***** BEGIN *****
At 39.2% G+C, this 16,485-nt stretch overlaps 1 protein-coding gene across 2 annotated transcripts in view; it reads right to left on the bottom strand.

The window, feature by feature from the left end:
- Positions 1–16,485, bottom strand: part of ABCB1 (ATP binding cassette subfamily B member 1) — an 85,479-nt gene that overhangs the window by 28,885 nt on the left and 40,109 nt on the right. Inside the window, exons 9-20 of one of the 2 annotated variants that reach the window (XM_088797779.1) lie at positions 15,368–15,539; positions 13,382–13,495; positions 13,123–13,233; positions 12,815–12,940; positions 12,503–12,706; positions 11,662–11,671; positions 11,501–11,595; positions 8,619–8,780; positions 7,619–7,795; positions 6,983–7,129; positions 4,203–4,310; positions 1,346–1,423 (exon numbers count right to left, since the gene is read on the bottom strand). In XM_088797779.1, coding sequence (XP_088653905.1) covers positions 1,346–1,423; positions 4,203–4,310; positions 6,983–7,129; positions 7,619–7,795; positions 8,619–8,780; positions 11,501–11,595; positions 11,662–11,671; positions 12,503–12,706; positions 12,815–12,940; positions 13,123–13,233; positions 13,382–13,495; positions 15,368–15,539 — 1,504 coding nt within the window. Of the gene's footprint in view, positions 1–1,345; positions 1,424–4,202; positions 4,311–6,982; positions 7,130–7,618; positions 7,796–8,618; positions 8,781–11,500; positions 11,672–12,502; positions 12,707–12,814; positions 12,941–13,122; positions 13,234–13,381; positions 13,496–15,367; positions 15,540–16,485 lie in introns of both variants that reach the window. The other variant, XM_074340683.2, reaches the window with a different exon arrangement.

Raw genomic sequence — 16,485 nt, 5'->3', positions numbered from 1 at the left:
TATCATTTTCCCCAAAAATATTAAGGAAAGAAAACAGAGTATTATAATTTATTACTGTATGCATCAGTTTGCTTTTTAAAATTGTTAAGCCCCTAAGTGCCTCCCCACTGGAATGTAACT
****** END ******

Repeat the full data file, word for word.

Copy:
At 39.2% G+C, this 16,485-nt stretch overlaps 1 protein-coding gene across 2 annotated transcripts in view; it reads right to left on the bottom strand.

The window, feature by feature from the left end:
- Positions 1–16,485, bottom strand: part of ABCB1 (ATP binding cassette subfamily B member 1) — an 85,479-nt gene that overhangs the window by 28,885 nt on the left and 40,109 nt on the right. Inside the window, exons 9-20 of one of the 2 annotated variants that reach the window (XM_088797779.1) lie at positions 15,368–15,539; positions 13,382–13,495; positions 13,123–13,233; positions 12,815–12,940; positions 12,503–12,706; positions 11,662–11,671; positions 11,501–11,595; positions 8,619–8,780; positions 7,619–7,795; positions 6,983–7,129; positions 4,203–4,310; positions 1,346–1,423 (exon numbers count right to left, since the gene is read on the bottom strand). In XM_088797779.1, coding sequence (XP_088653905.1) covers positions 1,346–1,423; positions 4,203–4,310; positions 6,983–7,129; positions 7,619–7,795; positions 8,619–8,780; positions 11,501–11,595; positions 11,662–11,671; positions 12,503–12,706; positions 12,815–12,940; positions 13,123–13,233; positions 13,382–13,495; positions 15,368–15,539 — 1,504 coding nt within the window. Of the gene's footprint in view, positions 1–1,345; positions 1,424–4,202; positions 4,311–6,982; positions 7,130–7,618; positions 7,796–8,618; positions 8,781–11,500; positions 11,672–12,502; positions 12,707–12,814; positions 12,941–13,122; positions 13,234–13,381; positions 13,496–15,367; positions 15,540–16,485 lie in introns of both variants that reach the window. The other variant, XM_074340683.2, reaches the window with a different exon arrangement.

Raw genomic sequence — 16,485 nt, 5'->3', positions numbered from 1 at the left:
TATCATTTTCCCCAAAAATATTAAGGAAAGAAAACAGAGTATTATAATTTATTACTGTATGCATCAGTTTGCTTTTTAAAATTGTTAAGCCCCTAAGTGCCTCCCCACTGGAATGTAACT